Defying swimming stars like Michael Phelps sand Pieter van den Hoogenband, the South African freestyle relay four blazed to Olympic glory.
Last Friday was the 10th anniversary of the 4x100m freestyle relay team’s win in the Athens Olympic pool, one of the more remarkable achievements in the history of South African sport. For Ryk Neethling, the day passed largely uneventfully but, at about 8pm, finding himself alone in his Franschoek home, memories began to flood the room.
After an hour of meditation and goose bumps, reliving that balmy Sunday night in Greece, he texted Roland Schoeman. It was at exactly this time 10 years ago that the men had stormed not only to the gold medal but also the world record, beating the Netherlands and the United States into second and third place respectively. His text said simply: “Jy’s ‘n yster nou en was een in die verlede – Ryk,” which, roughly translated, means: “You’re the man now and you were the man back then.”
It is one of the open secrets of South African sport that Neethling and Schoeman were never bosom buddies. They didn’t see eye to eye on Dirk Lange, the martinet German swimming coach and Schoeman’s mentor, and, if there was a disagreement to be had, Neethling and Schoeman would unerringly find it.
With time there has been a general softening. Neethling sought out Schoeman in Glasgow at the Commonwealth Games recently and the cold war has transformed itself into something closer to a careful truce. There are moments of unease for both parties but listening to Neethling, a man who is far more emotional than one suspects he likes to appear, suggests he’s happy just to be heard.
It says much for the two that they were able to put aside their itch all those years ago and hunt for gold. At the World Championships in Barcelona in 2003, the same South African team finished eighth in the same event. They swam then in a different order but the experience in Catalonia confirmed that the team had reached the proverbial bend in the river.
‘No more complaining’
“We were the only team other than the winners to go into a huddle after that race,” said Neethling this week. “We said after that that there was to be no more complaining. No complaining about Swimming SA, about our swimsuits, about whatever we could find to complain about. And there were to be no excuses, no excuses about anything.”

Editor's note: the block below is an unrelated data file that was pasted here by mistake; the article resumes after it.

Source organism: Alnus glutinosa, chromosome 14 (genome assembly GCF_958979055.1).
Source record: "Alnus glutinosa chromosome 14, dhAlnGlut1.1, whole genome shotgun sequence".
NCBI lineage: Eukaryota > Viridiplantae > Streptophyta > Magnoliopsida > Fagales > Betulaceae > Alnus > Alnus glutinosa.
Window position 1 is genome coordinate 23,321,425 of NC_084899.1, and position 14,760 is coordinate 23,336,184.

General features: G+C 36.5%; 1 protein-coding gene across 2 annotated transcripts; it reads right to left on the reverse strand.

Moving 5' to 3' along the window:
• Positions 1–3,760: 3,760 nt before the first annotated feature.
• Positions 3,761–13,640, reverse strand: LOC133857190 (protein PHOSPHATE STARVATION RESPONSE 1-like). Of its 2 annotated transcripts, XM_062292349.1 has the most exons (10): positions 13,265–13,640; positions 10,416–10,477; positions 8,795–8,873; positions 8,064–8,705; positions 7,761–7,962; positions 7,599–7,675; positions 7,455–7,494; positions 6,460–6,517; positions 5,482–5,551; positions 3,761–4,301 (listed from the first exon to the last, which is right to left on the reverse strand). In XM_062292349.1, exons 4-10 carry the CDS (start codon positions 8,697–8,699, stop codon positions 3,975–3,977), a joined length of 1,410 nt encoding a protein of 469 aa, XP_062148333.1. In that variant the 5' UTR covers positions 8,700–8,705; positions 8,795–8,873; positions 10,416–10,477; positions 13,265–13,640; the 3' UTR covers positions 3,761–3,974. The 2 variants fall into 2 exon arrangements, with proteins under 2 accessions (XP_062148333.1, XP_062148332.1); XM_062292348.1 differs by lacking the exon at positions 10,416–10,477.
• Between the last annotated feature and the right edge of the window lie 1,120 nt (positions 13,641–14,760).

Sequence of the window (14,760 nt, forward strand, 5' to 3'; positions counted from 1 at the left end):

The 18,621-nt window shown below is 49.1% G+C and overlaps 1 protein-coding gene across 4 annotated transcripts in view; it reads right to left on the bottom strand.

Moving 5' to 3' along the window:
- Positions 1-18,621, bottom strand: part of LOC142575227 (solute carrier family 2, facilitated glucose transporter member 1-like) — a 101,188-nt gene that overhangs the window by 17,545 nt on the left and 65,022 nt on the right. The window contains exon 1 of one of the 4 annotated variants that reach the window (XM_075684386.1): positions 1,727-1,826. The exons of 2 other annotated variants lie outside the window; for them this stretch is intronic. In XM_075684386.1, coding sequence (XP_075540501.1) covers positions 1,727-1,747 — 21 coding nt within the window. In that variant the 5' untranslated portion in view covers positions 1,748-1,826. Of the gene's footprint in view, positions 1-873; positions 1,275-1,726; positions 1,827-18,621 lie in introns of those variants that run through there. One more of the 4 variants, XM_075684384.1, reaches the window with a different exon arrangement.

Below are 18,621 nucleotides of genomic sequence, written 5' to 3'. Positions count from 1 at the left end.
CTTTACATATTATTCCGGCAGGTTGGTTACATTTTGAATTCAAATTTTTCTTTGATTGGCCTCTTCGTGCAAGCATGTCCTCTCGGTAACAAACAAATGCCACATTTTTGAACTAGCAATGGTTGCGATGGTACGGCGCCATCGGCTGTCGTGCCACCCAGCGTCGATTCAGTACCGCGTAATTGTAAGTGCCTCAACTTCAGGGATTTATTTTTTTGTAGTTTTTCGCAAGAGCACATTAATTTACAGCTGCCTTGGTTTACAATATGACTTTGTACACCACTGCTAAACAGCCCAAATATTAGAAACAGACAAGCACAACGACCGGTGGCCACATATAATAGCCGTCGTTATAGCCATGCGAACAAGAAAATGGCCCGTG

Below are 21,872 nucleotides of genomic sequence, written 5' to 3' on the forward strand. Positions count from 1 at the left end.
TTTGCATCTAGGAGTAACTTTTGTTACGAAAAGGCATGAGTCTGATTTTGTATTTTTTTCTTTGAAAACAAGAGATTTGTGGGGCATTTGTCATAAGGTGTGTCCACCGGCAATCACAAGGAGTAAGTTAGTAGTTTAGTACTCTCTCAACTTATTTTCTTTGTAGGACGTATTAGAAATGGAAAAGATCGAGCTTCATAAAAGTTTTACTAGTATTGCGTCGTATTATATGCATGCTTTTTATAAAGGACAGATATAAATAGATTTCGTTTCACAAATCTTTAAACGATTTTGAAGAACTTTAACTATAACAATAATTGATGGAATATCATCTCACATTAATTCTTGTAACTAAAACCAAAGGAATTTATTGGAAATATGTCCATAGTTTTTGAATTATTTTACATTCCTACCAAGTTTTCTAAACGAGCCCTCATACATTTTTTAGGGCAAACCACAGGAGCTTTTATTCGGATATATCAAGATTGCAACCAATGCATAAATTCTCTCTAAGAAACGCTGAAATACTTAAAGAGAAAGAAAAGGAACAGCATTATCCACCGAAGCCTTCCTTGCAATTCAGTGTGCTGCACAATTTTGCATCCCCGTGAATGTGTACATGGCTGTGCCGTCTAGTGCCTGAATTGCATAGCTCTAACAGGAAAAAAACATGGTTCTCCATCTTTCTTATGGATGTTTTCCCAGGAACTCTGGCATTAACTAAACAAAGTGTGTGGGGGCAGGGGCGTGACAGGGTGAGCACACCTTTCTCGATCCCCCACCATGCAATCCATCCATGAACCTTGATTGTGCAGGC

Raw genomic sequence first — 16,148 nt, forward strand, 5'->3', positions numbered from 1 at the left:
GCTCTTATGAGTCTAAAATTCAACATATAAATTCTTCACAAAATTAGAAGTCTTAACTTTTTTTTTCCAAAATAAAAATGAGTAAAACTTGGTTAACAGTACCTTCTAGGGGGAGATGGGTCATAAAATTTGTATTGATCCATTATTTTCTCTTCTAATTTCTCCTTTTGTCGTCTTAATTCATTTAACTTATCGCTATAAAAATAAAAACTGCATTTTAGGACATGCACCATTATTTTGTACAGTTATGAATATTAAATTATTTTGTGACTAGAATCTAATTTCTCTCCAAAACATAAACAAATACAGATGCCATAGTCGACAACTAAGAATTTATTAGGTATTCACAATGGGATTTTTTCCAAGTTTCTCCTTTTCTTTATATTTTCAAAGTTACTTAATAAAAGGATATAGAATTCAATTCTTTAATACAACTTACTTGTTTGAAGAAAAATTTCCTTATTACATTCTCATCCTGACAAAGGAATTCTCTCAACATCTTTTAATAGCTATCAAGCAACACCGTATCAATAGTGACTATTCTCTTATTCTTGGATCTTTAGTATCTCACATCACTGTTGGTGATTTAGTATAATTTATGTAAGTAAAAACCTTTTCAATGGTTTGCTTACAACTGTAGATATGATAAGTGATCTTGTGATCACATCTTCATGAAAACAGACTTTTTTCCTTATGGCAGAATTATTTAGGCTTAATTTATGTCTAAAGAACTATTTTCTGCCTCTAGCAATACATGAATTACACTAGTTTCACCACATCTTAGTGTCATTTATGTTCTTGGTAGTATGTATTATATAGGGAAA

In the months preceding Athens, Neethling was kept afloat by $250 a month from four generous Tucson benefactors. He was studying at the University of Arizona and to say that there was no small change in his wallet is an understatement. His teammates were in similar positions of hardship, but they continued to train, to plot, to scheme; they would wake each other up with middle-of-the-night text messages from halfway across the world. There was a feeling of camaraderie, brotherhood and the tightening of expectation.
They were inadvertently helped three days before the final when the South African Sports Confederation and Olympic Committee threatened to send the uppity four home. If their collective anger towards the authorities had blunted since Barcelona, it was now as sharp as ever. “We sort of said, ‘Let’s use this to fuel us’; we talked about it. That kind of mind-set isn’t sustainable, we knew that. In the short term, it powered us,” said Neethling.
When it came to the final, Schoeman swam the first leg in the fourth fastest time ever recorded. Despite Michael Phelps swimming for the USA and Pieter van den Hoogenband swimming for the Netherlands, Schoeman’s trailblazing opening set the South Africans up nicely. They led from start to finish and the victory defined their lives.
Best of all, after going their respective ways, there are signs afoot that the “Awesome Foursome” are coming back together, quietly testing the water in ways that would have been inconceivable five years ago.